Jack Tworkov’s ‘West 23rd,
'Abstract Expressionist New York', Museum of Modern Art, Oct.  3-April 25

For this exhibit, MoMA  is hauling out 300 works by 30 artists who worked in the titular  style—the first that the institution was around to really collect.  Almost all of the art will come from the museum’s own collection.  Well-known examples of painting, sculpture and photography—made mostly  from the 1940s to the ’60s—will be presented alongside works by more  obscure artists. Shown in 25,000 square feet of gallery space, it’s an  exhibit to dive into.
(wsj)
Jack Tworkov’s ‘West 23rd,

'Abstract Expressionist New York', Museum of Modern Art, Oct. 3-April 25

For this exhibit, MoMA is hauling out 300 works by 30 artists who worked in the titular style—the first that the institution was around to really collect. Almost all of the art will come from the museum’s own collection. Well-known examples of painting, sculpture and photography—made mostly from the 1940s to the ’60s—will be presented alongside works by more obscure artists. Shown in 25,000 square feet of gallery space, it’s an exhibit to dive into.

(wsj)

lilyna:

Jean-Luc Godard’s Weekend to play at MOMA this week!

This is one of my favorite scene. It has a lot to do with the fact that Jean-Pierre Léaud (yes, that 400 coups guy) is singing a love plead into a telephone. 

Not to be miss (as in not available on DVD), this 1967 movie from the acclaimed (especially by me) French nouvelle vague director Jean-Luc Godard will be playing on August 8th at 2:30 pm. I will be out of town…but my fellow intriguing-cinema lovers here in NY should definitely go.

Wish i could describe it better than the MOMA does:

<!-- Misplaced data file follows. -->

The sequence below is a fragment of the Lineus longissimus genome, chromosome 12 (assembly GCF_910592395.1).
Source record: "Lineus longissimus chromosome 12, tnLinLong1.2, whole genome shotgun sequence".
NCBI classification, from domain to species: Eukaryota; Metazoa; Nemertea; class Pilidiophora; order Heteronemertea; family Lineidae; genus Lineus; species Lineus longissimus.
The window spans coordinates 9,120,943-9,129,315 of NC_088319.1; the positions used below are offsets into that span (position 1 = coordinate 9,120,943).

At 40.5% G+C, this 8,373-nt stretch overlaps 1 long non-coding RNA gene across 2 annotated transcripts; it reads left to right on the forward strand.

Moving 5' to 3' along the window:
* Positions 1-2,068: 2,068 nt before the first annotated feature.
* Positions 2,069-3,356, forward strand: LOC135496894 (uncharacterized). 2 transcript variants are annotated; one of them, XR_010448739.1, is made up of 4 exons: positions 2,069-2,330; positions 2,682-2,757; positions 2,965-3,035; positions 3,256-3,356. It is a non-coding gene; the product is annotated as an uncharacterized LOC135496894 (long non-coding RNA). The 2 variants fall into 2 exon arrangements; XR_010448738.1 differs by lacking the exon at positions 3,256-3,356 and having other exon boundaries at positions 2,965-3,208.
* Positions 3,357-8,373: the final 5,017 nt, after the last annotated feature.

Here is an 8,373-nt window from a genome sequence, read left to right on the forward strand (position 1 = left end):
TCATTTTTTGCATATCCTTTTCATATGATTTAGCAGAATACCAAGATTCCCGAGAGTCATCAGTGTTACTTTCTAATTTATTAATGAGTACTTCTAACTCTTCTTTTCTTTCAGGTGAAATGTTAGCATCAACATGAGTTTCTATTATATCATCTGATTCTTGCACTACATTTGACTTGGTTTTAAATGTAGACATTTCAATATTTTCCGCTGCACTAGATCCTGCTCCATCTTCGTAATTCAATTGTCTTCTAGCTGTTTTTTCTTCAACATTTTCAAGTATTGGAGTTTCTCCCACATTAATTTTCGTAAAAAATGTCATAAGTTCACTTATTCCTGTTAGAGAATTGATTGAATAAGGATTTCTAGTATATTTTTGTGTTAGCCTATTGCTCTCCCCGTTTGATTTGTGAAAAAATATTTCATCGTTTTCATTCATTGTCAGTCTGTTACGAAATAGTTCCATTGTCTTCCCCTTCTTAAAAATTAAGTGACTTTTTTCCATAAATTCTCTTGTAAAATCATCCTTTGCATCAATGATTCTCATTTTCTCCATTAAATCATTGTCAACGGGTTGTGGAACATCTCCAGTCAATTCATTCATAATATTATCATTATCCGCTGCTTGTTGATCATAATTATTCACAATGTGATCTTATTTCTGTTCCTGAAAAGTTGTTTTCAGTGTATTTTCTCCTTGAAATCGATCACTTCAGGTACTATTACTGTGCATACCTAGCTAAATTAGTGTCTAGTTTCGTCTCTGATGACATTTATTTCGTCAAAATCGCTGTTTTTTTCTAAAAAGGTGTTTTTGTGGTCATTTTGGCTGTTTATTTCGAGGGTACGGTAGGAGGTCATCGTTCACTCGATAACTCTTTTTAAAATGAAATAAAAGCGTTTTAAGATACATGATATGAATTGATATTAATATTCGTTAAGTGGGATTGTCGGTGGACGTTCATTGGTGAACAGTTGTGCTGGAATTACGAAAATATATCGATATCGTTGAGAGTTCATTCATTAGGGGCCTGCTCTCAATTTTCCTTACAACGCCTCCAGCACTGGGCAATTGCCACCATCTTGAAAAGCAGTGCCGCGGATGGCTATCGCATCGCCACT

“A ferocious satire of modern life, Weekend begins with a couple leaving Paris for a weekend in the country—only to find themselves, like everyone else, stuck in a traffic jam of Armageddon-like proportions.” 

I also consider Weekend to be the cinematographic moment when Godard’s aesthetic changed form the weirdly modern done in color-block grandiose with a heavy dose of profound but slightly amusing philosophical musing (Une femme est une femme, Pierrot le fou, Le Mépris) to the more intricately implicated, socially conscious and socialist enclined movies like La Chinoise and the deeply (and not sure it’s in a good way) hermetic Le Gai savoir.

I’d pair it in a double feature with Luis Bunuel’s The Discreet Charm Of The Bourgeoisie (and this should be endorsment enough), a surrealistic and cynic look (and slap) at upper-middle-class in France in the early 70’s. Religion, Food, Sex, Politic, and many inexplicable “this is art!” moments. It’s a real pleasure to watch and digest. and this movie, Weekend, is from what I remember (early college days) a puzzling treat…and pretty much where me and Godard part way. Not really into that complicated experimental phase he went on after, I kind of have a preference for his “Karina years”…and this still has some perfume of it. 

It’s also the movie he wrote when he and Anna Karina parted ways. Have your Freudian way with that.